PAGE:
A swimming pool should not be closed until the outside air maintains a temperature of 65 degrees or less. The colder temperatures will help to prevent any algae growth in your swimming pool water underneath the Winter pool cover. If you live in an area of the country where the outside air temperature does not stay below 65 degrees, or if you do not put a winter pool cover on your swimming pool, you should continue to run your filtration system and sanitize the swimming pool. This will prevent algae growth or other water problems and staining while the pool is not in use.
A swimming pool should be clean and free of debris before the pool closing process is started, and the pool filter should be backwashed or thoroughly cleaned following the pool filter manufacturer ’s instructions.
The pool chemical levels should be balanced using the following guidelines:
- Free Chlorine: 1-3 ppm.
- Combined Chlorine: 0 ppm
- pH: 7.2 - 7.6
- Alkalinity: 80 - 120 ppm
- Calcium Hardness: 200 - 350 ppm
To chemically treat the swimming pool for the winter you should shock the pool water using a chlorine-free pool shock. A non-chlorine pool shock is suggested because this chemical will oxidize all organic contamination in the pool water to prevent algae from growing, without raising the chlorine level. A chlorine based pool shock will drastically raise the chlorine level of the swimming pool, and the resulting gasses which escape from the pool water surface will collect underneath the swimming pool cover. This may damage the underside of the winter pool cover, and damage the vinyl pool liner (if there is a pool liner) exposed above the waterline. The inert ingredients in most chlorine pool shock may also lead to stains or scaling, if added to the swimming pool immediately before the filtration system is shut down and a pool cover is installed. After chlorine-free pool shock has been circulated for 8 hours, a copper-free algaecide or algae prevention chemical should be added to further prevent any algae growth. Click here to shop for quality pool winterizing chemicals at competitive prices.
Disconnect swimming pool equipment if necessary, and drain all water from the equipment following the manufacturer's instructions. If you live in an area with freezing temperatures you should bring as much of the pool filter equipment indoors as possible. If pool equipment will be left outdoors it should be covered to protect it from harsh weather or damage from ice and rodents.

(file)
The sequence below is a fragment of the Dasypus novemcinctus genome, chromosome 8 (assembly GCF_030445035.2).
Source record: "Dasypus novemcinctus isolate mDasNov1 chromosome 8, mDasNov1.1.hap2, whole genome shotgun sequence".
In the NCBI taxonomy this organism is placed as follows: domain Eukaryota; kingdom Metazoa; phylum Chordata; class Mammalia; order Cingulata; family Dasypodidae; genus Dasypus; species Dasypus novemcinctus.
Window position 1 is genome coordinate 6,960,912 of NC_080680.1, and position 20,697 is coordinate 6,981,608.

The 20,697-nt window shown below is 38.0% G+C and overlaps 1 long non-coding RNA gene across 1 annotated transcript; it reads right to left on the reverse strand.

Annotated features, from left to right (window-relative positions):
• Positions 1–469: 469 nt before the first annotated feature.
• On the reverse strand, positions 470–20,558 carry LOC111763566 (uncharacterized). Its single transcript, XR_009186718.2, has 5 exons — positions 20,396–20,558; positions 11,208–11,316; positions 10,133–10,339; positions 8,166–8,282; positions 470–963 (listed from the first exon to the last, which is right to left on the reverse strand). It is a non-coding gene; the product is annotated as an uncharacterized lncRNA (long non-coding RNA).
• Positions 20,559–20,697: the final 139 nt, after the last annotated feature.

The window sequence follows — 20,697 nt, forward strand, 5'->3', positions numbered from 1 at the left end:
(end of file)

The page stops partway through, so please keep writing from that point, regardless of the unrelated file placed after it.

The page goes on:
Drain the pool water 6-8 inches below the lowest fitting inside the swimming pool. To prevent ice damage to the pool plumbing, in-ground pool owners in an area with freezing temperatures need to blow all of the water out of the pool plumbing and put a non-toxic pool anti-freeze into the pool plumbing. If you have not ever closed your inground pool yourself, it is strongly suggested that you pay a local professional to close your swimming pool this year. Pay close attention to what he/she does (in particular the process of blowing the water out of the pool plumbing), and ask questions and take notes if necessary.
Use a guard or plug in the skimmer(s) and return line fitting(s) inside the swimming pool to prevent water from entering the plumbing if the water level inside the pool should rise. You can then install your winter pool cover, following the manufacturer's instructions. Unless you own a safety pool cover, your swimming pool cover should not be pulled taught over the surface of the pool water. A safety pool cover (typically found on an inground pool) has straps extending from the edge of the cover all the way around, and these straps attach to anchors sunk into the concrete or decking around the pool. These sturdy anchors allow a pool safety cover to be pulled taught over the surface of the swimming pool, and support the weight of a person should anyone happen to fall onto the cover during the winter.
A standard "tarp like" winter pool cover should be installed so that it lays on the surface of the water inside the pool. A standard winter pool cover should run nearly straight up the walls of the swimming pool to overlap up onto the decking around an inground pool, or overlap over the top rail of an above ground pool to be secured on the outside of the above ground pool. This prevents the winter pool cover from being pulled into the pool by the weight of water, snow and ice that will inevitably collect on top of the pool cover.